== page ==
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- Stanley Cavell and the Education of Grownups
What could it mean to speak of philosophy as “the education of grownups”? This book takes Stanley Cavell’s much-quoted, yet enigmatic phrase as the provocation for a series of explorations into themes of education that run throughout his work – through his response to Wittgenstein, Austin and ordinary language philosophy, through his readings of Thoreau and of the moral perfectionism he identifies with Emerson, through his discussions of literature and film. Hilary Putnam has described Cavell not only as one of the most creative thinkers of today but as amongst the few contemporary philosophers to explore the territory of philosophy as education. Yet in mainstream philosophy his work is apt to be referred to rather than engaged with, and the full import of his writings for education is still to be appreciated. Cavell engages in a sustained exploration of the nature of philosophy, and this is not separable from his preoccupation with what it is to teach and to learn, with the kinds of transformation these might imply, and with the significance of these things for our language and politics, for our lives as a whole.
In recent years Cavell’s work has been the subject of a number of books of essays, but this is the first to address directly the importance of education in his work. Such matters cannot fail to be of significance not only for the disciplinary fields of philosophy and education, but in politics, literature, and film studies – and in the humanities as a whole. A substantial introduction provides an overview of the philosophical purchase of questions of education in his work, while the essays are framed by two new pieces by Cavell himself. The book shows what it means to read Cavell, and simultaneously what it means to read philosophically, in itself a part of our education as grownups.
Naoko Saito is Associate Professor at the Graduate School of Education, University of Kyoto. She is the author of The Gleam of Light: Moral Perfectionism and Education in Dewey and Emerson.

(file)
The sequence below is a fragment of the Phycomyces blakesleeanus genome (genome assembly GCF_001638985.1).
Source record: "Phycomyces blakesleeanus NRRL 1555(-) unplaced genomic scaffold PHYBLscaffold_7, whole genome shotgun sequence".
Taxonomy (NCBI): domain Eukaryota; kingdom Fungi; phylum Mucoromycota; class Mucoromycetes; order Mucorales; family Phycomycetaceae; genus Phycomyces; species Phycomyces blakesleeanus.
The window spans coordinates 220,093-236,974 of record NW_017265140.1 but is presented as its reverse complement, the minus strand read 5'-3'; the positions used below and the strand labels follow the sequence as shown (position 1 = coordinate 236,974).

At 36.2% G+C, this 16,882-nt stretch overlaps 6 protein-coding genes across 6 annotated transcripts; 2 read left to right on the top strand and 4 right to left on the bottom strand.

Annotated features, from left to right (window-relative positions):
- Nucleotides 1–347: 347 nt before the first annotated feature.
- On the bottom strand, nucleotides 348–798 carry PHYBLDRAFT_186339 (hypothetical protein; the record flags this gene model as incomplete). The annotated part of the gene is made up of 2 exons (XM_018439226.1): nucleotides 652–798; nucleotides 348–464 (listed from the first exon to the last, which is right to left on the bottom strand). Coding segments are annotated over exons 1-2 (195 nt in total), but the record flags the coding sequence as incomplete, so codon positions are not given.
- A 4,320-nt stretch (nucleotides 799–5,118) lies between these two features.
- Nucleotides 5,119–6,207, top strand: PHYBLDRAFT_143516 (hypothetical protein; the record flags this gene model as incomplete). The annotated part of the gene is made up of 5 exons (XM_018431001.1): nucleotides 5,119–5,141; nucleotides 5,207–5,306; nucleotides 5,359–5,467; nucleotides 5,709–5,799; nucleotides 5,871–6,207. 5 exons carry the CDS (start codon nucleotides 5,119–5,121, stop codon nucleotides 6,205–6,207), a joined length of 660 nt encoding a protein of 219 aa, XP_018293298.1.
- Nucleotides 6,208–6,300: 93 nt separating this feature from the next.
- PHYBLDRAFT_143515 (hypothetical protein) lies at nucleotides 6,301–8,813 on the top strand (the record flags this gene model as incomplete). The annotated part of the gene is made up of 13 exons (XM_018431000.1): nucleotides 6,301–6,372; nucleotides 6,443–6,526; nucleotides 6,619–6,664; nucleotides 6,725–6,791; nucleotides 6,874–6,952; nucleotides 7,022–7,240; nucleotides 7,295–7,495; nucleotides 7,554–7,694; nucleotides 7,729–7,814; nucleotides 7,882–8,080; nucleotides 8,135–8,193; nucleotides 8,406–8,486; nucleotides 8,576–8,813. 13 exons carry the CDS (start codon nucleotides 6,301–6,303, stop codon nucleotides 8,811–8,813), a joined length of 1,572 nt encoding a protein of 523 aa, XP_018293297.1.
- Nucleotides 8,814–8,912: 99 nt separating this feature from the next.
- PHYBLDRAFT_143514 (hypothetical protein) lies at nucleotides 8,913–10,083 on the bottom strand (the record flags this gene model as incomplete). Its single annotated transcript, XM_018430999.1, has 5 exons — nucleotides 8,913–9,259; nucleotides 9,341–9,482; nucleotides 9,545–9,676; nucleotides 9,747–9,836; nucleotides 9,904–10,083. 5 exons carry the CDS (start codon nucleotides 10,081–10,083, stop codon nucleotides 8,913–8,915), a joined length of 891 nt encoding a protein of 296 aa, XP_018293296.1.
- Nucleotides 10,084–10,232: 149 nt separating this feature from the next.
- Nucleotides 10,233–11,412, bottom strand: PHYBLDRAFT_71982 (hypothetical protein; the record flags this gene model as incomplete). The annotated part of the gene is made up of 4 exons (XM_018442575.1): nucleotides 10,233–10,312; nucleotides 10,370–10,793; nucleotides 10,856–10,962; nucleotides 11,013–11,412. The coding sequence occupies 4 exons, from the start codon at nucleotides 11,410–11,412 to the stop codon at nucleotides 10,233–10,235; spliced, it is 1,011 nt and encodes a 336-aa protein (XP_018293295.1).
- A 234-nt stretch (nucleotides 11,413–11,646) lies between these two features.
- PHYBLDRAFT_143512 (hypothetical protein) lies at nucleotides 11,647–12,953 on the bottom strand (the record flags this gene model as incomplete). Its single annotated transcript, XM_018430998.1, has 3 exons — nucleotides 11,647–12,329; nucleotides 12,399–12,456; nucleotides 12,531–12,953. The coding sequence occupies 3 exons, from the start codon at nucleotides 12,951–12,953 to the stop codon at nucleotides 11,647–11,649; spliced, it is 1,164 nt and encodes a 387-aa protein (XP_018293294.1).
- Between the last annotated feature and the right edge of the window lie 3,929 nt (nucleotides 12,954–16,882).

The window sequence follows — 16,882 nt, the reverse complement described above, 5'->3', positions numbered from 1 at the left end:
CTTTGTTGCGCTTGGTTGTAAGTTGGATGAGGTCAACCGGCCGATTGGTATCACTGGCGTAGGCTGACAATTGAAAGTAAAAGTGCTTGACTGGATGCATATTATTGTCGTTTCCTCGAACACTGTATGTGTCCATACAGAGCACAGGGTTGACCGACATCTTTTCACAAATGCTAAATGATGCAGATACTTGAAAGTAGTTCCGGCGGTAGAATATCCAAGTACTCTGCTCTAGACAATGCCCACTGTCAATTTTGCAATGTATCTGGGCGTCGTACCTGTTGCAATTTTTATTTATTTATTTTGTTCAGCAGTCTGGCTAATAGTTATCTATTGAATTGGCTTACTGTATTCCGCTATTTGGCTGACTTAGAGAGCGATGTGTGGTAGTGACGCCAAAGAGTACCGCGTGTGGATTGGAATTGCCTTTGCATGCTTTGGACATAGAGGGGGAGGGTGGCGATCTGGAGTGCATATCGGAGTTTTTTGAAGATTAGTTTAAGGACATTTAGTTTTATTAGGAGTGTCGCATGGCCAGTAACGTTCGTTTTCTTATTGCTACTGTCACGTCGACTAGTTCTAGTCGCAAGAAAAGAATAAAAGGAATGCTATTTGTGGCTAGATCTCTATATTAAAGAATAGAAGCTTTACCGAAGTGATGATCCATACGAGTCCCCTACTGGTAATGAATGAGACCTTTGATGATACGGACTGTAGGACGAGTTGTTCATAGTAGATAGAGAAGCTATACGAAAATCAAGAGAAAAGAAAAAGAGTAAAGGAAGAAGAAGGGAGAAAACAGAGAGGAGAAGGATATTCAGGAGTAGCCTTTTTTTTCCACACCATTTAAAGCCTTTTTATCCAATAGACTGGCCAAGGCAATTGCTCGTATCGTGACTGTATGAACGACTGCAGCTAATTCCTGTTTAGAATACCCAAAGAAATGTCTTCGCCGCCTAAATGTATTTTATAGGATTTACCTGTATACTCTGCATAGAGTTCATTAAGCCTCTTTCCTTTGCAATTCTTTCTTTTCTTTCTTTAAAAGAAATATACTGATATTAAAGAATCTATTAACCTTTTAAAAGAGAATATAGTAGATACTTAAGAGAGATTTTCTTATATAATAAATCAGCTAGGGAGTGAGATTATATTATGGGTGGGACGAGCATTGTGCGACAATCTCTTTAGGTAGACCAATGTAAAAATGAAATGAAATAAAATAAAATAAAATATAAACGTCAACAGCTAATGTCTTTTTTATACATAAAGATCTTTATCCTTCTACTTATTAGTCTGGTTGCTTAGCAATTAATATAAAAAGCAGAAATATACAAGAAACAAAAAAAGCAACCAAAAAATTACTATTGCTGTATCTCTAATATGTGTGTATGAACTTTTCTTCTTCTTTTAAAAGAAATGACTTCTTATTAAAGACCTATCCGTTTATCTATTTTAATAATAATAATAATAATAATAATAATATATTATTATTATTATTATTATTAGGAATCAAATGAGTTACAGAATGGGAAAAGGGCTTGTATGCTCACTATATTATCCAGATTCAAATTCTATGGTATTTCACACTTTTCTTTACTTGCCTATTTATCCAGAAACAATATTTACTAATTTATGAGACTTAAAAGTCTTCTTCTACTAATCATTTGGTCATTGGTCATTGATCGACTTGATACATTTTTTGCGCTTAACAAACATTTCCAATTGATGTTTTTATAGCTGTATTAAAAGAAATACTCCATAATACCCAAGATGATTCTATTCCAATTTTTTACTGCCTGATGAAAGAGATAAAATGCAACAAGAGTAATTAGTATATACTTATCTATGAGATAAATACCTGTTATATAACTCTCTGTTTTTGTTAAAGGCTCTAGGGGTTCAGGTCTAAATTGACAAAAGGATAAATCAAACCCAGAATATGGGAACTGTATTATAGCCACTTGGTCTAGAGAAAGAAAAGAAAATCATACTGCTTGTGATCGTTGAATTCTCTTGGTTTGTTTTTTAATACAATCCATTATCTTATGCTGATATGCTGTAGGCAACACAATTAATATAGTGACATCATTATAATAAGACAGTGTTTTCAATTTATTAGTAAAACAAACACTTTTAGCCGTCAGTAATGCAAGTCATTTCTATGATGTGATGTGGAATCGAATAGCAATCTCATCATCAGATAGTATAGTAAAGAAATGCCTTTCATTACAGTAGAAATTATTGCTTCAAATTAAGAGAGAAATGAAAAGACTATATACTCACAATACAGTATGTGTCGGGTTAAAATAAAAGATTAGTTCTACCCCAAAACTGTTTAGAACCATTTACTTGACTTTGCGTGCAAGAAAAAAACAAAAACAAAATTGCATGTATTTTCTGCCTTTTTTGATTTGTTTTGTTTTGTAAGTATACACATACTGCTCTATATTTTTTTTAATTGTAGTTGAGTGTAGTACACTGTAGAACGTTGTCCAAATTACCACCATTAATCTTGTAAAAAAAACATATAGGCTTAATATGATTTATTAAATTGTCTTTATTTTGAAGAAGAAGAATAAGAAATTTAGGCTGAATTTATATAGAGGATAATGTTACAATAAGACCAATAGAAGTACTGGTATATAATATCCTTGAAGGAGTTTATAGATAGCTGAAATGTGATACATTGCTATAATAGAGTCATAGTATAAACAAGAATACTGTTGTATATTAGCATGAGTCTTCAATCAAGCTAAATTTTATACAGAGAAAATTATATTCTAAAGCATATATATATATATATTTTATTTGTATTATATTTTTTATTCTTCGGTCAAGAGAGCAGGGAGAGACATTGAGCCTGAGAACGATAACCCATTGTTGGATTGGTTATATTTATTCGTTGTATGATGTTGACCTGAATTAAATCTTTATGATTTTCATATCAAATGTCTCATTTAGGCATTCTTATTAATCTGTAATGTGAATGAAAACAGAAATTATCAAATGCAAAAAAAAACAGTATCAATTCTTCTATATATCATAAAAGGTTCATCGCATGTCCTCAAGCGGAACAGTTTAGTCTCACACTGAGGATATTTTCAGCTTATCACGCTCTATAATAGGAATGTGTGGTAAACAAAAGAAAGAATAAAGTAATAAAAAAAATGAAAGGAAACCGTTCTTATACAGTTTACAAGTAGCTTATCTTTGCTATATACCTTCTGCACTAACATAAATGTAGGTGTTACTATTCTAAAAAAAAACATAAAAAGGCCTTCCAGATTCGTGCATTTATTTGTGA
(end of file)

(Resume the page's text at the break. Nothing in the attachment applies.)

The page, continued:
Paul Standish is Professor of Philosophy of Education at the Institute of Education, University of London. He is the author of Beyond the Self: Wittgenstein, Heidegger and the Limits of Language.
Vincent Colapietro is liberal arts research professor of philosophy at Pennsylvania State University. His areas of specialization include American philosophy, semiotics, and Charles Sanders Peirce. His most recent book is Fateful Shapes of Human Freedom: John William Miller & The Crises of Modernity. His most recent coedited volume is John William Miller’s The Task of Criticism: Essays On Philosophy, History & Community, edited with Joseph P. Fell and Michael J. McGandy. His current projects include Psyches and Their Vicissitudes, an attempt to stage a mutual interrogation between pragmatism and psychoanalysis.
Gordon C. F. Bearn
Gordon C.F. Bearn is a Professor of Philosophy at Lehigh University in Bethlehem Pennsylvania where he was the Founding Director of the Humanities Center. He is the author of a book on Nietzsche and Wittgenstein, Waking to Wonder: Wittgenstein's Existential Investigations.
Stanley Cavell is Professor Emeritus of Philosophy at Harvard University. His recent publications include A Pitch of Philosophy: Autobiographical Exercises; PhilosophicalPassages: Wittgenstein, Emerson, Austin, and Derrida; Cities of Words: Pedagogical Letters on a Register of the Moral Life and Emerson’s Transcendental Etudes.
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